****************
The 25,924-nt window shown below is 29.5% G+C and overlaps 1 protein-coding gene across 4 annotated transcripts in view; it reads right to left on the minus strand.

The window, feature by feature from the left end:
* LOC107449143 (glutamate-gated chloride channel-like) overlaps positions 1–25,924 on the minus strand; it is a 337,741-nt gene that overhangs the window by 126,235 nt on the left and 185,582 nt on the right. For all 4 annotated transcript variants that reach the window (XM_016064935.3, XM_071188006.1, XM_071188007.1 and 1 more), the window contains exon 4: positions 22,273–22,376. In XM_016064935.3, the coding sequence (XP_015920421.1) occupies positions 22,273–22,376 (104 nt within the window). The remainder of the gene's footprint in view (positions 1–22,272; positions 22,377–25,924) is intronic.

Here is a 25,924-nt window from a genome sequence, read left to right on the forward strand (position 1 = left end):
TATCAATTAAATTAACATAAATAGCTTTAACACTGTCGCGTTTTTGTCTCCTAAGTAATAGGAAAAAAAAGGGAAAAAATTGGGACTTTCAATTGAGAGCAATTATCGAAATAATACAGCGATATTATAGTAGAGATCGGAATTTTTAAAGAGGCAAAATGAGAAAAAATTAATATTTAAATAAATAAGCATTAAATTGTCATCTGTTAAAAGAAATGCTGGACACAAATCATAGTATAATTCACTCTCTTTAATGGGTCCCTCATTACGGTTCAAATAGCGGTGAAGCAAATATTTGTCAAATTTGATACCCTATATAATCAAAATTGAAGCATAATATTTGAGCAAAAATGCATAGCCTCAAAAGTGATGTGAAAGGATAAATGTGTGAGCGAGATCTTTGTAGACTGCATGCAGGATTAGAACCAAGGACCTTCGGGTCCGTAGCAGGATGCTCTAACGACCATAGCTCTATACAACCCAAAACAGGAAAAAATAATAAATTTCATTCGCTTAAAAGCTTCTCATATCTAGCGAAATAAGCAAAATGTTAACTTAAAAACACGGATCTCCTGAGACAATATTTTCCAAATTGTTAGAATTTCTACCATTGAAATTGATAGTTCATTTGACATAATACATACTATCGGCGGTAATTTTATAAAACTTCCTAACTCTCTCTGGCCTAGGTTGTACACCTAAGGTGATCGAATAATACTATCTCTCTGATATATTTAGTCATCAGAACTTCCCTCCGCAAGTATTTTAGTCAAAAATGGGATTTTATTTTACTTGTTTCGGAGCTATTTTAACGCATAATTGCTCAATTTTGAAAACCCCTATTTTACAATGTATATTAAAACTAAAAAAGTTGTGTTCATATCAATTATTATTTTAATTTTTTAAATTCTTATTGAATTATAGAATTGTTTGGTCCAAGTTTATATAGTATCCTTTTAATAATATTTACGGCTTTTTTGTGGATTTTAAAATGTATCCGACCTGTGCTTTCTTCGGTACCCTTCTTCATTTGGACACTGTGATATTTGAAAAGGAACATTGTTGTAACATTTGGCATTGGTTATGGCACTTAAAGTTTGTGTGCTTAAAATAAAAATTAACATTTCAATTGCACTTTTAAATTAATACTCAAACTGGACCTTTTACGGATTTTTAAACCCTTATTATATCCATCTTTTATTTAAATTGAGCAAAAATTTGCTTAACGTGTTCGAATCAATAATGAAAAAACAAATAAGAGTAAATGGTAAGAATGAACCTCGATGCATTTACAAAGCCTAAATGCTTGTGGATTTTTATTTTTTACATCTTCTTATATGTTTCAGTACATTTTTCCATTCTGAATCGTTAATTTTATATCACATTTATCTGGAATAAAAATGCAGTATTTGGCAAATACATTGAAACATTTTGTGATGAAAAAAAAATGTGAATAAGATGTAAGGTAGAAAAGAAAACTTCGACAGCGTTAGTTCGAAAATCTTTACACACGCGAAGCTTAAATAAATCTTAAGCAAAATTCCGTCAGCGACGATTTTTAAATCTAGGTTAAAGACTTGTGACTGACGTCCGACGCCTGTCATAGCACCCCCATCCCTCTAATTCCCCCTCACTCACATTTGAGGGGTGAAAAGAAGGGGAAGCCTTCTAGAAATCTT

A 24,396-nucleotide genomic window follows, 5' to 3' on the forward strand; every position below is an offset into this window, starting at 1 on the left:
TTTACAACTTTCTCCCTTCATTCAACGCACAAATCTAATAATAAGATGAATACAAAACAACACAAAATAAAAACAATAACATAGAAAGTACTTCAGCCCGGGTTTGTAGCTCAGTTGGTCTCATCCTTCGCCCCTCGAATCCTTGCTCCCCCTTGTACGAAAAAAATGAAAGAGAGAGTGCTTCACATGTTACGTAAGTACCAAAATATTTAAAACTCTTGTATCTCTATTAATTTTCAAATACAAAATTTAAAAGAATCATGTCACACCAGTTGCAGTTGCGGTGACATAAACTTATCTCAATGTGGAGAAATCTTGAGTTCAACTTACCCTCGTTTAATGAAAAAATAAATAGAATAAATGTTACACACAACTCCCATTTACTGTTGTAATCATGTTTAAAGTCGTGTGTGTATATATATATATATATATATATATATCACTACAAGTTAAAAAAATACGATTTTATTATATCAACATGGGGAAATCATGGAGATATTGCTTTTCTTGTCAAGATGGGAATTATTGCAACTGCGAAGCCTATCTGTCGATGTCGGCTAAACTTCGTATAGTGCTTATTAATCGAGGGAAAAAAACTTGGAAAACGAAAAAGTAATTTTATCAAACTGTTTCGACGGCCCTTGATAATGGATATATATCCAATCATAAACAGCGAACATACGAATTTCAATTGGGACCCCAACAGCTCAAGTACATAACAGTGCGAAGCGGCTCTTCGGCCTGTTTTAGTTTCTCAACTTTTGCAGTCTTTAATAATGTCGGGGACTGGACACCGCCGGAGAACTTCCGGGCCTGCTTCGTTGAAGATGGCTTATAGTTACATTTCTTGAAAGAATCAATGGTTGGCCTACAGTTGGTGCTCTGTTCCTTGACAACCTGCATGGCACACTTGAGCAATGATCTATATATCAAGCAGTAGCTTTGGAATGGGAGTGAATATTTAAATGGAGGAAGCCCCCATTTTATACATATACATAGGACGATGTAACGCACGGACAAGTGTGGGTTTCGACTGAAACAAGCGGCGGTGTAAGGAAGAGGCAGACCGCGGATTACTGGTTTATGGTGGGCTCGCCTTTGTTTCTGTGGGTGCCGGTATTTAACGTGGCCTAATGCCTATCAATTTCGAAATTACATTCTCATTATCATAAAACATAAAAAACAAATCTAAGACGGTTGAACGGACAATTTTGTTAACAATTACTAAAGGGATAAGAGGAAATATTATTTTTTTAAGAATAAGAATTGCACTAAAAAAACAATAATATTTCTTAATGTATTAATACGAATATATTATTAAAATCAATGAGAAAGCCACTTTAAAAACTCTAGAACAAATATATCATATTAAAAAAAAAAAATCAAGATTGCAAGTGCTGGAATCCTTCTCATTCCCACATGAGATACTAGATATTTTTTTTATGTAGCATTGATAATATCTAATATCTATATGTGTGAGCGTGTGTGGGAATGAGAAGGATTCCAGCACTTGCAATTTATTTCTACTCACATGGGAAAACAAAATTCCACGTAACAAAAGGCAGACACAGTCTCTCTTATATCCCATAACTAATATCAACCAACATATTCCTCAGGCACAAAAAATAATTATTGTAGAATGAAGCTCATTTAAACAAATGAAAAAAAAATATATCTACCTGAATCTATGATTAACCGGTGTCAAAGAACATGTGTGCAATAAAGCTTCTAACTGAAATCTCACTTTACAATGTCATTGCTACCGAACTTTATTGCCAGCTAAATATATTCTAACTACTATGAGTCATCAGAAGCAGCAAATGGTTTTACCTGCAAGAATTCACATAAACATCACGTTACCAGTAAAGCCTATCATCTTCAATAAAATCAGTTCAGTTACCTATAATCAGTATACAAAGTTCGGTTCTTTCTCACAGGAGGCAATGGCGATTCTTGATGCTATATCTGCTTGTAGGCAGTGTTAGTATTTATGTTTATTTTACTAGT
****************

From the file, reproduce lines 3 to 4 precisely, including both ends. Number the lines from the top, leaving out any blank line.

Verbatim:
* LOC107449143 (glutamate-gated chloride channel-like) overlaps positions 1–25,924 on the minus strand; it is a 337,741-nt gene that overhangs the window by 126,235 nt on the left and 185,582 nt on the right. For all 4 annotated transcript variants that reach the window (XM_016064935.3, XM_071188006.1, XM_071188007.1 and 1 more), the window contains exon 4: positions 22,273–22,376. In XM_016064935.3, the coding sequence (XP_015920421.1) occupies positions 22,273–22,376 (104 nt within the window). The remainder of the gene's footprint in view (positions 1–22,272; positions 22,377–25,924) is intronic.

Here is a 25,924-nt window from a genome sequence, read left to right on the forward strand (position 1 = left end):